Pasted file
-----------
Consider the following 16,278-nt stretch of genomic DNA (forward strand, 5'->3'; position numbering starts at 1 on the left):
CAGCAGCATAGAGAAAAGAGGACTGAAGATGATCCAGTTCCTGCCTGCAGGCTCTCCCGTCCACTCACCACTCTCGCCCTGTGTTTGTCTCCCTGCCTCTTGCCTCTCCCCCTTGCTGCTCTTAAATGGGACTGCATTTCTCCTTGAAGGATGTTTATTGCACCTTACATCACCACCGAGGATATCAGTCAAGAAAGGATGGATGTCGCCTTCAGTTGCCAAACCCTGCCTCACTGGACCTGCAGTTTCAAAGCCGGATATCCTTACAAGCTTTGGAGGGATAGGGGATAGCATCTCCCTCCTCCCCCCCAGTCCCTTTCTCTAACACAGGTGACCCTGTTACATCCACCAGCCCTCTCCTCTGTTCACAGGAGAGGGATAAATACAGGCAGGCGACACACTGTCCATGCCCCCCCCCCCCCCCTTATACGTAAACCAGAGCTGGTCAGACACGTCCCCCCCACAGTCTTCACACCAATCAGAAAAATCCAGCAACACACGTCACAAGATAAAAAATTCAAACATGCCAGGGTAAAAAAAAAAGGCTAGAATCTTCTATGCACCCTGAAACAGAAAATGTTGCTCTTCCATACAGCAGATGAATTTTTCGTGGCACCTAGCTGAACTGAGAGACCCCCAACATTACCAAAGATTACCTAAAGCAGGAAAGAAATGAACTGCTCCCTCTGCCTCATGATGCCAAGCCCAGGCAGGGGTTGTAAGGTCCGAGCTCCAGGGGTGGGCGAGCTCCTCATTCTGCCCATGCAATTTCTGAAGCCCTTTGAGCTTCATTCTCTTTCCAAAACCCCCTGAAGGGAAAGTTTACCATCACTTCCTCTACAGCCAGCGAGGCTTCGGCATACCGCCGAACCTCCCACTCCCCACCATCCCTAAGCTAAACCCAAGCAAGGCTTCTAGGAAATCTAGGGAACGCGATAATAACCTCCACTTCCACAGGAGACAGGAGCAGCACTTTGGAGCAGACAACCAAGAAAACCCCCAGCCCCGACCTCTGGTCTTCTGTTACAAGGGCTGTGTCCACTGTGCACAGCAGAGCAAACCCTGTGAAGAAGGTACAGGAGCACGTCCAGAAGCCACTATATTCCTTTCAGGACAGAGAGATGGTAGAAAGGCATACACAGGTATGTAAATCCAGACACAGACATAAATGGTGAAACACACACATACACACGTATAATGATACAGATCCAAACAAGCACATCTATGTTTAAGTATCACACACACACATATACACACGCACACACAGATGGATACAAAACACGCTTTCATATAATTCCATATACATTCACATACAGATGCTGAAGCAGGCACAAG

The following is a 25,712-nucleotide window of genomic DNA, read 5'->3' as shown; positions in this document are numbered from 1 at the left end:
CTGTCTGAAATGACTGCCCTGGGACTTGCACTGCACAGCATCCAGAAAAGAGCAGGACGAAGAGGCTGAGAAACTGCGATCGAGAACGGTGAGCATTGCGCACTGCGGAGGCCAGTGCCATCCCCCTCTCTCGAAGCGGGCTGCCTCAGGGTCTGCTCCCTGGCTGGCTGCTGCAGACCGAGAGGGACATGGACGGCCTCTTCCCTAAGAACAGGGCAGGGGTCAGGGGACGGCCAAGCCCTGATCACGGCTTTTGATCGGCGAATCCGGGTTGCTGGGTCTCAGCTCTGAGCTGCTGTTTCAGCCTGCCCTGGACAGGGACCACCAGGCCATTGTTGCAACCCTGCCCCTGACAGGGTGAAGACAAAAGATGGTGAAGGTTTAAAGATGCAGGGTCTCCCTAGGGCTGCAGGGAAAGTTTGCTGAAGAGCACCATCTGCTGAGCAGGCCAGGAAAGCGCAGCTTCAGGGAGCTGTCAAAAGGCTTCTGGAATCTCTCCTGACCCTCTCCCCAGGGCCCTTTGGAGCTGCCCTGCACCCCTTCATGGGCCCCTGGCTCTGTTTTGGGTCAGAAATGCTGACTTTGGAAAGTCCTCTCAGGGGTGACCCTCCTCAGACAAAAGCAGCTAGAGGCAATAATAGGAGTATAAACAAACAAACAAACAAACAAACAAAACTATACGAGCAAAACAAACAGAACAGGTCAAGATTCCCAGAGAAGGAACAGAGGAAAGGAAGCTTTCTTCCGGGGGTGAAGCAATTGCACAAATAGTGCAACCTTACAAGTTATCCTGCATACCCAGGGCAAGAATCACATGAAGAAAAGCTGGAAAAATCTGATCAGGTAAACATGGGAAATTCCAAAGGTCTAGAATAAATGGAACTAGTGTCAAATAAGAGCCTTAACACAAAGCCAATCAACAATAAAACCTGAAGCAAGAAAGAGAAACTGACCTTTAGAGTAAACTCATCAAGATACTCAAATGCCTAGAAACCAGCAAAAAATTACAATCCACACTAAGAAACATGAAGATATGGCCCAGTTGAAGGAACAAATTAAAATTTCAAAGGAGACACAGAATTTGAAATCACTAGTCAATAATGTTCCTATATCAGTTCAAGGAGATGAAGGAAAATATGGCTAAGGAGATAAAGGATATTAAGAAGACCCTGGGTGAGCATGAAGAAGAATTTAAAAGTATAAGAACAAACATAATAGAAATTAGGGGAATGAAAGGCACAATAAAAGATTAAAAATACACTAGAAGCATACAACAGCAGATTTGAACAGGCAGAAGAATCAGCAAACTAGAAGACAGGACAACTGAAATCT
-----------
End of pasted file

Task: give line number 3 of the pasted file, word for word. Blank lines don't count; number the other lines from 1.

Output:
The following is a 25,712-nucleotide window of genomic DNA, read 5'->3' as shown; positions in this document are numbered from 1 at the left end: